“A writer said: ‘If he were white, there would be statues in his memory in every town.’ There are a lot of stories we have to tell about ourselves,” Head said.
“It’s a privilege to be nominated for Best Documentary because there are so many great documentaries out there, but there are probably so many great documentary stories that won’t get told because people can’t find funding for them. .
“Even a story like this, which has won major awards now, you have a hard time going through the steps to convince people of its importance, and it’s very competitive. That’s why we’re really excited and happy. It gives us inspiration and tells us to continue on our next project.
“The bruises disappear and the film is left. He’s talking to people, which is great. That’s why we’re fighting these battles and going through this long process, because we know stories matter.
Australian history is also at the heart of franklinwhose nod comes at the right time – he launches his theatrical campaign on Sunday, on the occasion of Father’s Day.
Narrated by Hugo Weaving, the doc follows environmentalist Oliver Cassidy as he traces his late father’s trip up the Franklin River to witness the 1980s blockade that prevented it from being turned into a hydroelectric dam. Alongside this, the film features archival footage and interviews with key campaign figures, including former Greens leader Bob Brown and Tasmanian Aboriginal elder Uncle Jim Everett.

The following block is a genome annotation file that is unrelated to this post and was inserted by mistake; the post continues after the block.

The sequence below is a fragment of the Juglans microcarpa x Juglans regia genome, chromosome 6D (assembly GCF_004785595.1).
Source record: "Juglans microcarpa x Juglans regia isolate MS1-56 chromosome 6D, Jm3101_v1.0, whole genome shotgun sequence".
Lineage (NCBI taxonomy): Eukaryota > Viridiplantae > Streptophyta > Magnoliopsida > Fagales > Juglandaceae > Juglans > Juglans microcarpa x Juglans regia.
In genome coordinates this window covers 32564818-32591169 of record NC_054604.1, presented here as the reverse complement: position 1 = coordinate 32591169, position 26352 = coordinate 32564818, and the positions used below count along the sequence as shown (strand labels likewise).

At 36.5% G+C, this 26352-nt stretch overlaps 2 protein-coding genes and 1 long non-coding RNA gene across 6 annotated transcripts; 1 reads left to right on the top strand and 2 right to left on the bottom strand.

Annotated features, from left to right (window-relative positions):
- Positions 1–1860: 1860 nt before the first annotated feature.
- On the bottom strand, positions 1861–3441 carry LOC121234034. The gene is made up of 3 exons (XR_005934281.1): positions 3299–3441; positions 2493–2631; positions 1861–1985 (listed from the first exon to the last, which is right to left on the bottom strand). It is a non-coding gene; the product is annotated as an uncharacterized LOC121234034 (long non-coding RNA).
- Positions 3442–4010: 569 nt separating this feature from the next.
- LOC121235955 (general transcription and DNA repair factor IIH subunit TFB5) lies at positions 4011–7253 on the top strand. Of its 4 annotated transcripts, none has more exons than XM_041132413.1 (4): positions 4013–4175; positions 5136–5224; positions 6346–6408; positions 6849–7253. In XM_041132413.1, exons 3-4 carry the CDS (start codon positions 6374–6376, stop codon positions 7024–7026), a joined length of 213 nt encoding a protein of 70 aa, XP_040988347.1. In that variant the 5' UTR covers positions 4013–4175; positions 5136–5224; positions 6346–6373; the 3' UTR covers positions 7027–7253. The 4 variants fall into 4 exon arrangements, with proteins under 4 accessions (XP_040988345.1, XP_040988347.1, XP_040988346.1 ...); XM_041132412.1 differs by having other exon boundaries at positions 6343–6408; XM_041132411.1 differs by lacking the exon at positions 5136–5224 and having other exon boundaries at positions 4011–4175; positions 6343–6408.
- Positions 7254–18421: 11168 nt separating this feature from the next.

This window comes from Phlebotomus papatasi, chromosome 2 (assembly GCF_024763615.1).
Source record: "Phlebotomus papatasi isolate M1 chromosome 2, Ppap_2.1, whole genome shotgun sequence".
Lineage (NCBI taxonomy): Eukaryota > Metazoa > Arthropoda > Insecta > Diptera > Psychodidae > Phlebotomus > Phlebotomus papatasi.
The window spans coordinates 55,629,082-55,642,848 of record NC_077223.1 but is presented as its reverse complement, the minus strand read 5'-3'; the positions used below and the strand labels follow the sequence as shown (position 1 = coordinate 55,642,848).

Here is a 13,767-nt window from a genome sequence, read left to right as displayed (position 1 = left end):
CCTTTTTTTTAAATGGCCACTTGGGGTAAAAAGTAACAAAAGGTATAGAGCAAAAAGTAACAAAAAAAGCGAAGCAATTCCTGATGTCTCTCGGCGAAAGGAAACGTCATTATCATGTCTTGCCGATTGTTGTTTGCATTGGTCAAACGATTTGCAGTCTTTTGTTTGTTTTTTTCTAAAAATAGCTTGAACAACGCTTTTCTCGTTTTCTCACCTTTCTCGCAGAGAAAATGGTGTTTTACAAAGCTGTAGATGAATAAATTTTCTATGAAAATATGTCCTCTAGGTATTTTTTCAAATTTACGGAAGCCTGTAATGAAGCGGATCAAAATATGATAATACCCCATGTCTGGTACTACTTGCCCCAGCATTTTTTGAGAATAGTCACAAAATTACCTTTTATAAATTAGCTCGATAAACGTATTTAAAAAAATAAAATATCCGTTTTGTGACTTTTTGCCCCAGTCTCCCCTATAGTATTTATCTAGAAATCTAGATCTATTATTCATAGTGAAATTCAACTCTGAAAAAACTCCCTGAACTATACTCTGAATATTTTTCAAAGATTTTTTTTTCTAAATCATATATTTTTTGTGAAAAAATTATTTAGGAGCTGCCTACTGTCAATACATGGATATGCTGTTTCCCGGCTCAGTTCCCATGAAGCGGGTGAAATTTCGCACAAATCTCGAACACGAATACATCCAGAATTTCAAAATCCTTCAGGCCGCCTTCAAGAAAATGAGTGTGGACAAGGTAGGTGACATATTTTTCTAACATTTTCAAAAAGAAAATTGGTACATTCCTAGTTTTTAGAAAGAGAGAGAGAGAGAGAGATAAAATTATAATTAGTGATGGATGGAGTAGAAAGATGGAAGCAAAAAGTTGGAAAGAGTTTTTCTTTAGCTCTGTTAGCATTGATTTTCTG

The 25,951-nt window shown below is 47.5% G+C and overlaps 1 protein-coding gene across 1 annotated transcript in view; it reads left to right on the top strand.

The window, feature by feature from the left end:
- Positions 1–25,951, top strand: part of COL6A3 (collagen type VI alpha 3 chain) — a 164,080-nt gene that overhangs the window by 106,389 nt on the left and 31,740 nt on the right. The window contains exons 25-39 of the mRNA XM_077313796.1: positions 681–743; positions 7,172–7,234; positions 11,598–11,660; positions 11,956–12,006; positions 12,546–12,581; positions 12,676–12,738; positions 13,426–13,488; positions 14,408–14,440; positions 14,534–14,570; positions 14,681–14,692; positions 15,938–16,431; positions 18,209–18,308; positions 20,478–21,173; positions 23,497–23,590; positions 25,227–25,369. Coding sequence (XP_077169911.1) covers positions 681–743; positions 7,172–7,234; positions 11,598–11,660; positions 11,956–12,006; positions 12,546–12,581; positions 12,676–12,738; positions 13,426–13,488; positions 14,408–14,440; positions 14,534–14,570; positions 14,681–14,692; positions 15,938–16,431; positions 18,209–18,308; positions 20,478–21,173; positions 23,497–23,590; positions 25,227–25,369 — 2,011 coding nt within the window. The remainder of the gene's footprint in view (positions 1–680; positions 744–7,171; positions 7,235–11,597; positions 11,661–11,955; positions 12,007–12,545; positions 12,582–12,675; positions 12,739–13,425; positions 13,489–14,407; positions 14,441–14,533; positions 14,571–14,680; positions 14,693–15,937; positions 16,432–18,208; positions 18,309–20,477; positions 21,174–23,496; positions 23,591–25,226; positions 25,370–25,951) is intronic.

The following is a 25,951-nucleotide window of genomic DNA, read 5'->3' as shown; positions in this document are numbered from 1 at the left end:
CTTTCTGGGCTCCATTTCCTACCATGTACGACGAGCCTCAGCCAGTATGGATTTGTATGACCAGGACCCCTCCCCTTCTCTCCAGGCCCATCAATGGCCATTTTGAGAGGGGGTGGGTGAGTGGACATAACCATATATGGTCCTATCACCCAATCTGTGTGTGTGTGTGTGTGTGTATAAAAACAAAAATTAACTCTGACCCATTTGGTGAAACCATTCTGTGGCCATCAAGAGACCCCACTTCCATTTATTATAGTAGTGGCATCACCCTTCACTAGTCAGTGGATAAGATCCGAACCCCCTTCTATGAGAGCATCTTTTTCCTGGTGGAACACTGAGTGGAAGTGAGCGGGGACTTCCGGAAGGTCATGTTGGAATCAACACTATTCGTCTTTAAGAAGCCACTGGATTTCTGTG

Producer Chris Kamen tells IF he and the team are blown away by the nomination for the film — a labor of love for nearly 10 years, helped to screen by the backing of 791 crowdfunders.
He was encouraged by the response to the film at recent sold-out screenings at the Melbourne International Film Festival, where he also ranched among the public’s favoritesand hopes the nomination will further encourage people to see it on the big screen.
“It’s a very cinematic experience,” he says.
“Our ultimate goal is to bring this incredible story of the Franklin to a younger generation, to show our solidarity with today’s young activists who are fighting for a safer climate and countless other environmental issues. We believe that this is an inspiring and informative case study of how peaceful activism can really help make the world a better place.
More details on each nominee below:
Opera singer Tiriki Onus discovers a 70-year-old silent film believed to have been made by his grandfather, Aboriginal leader and filmmaker Bill Onus. As Tiriki travels across the continent and pieces together clues to the film’s origins, he discovers more about Bill, his fight for Indigenous rights, and the price he paid to speak out.
In fire won the 2021 Victorian Premier’s History Award and the AWGIE Award for Public Broadcast Documentary.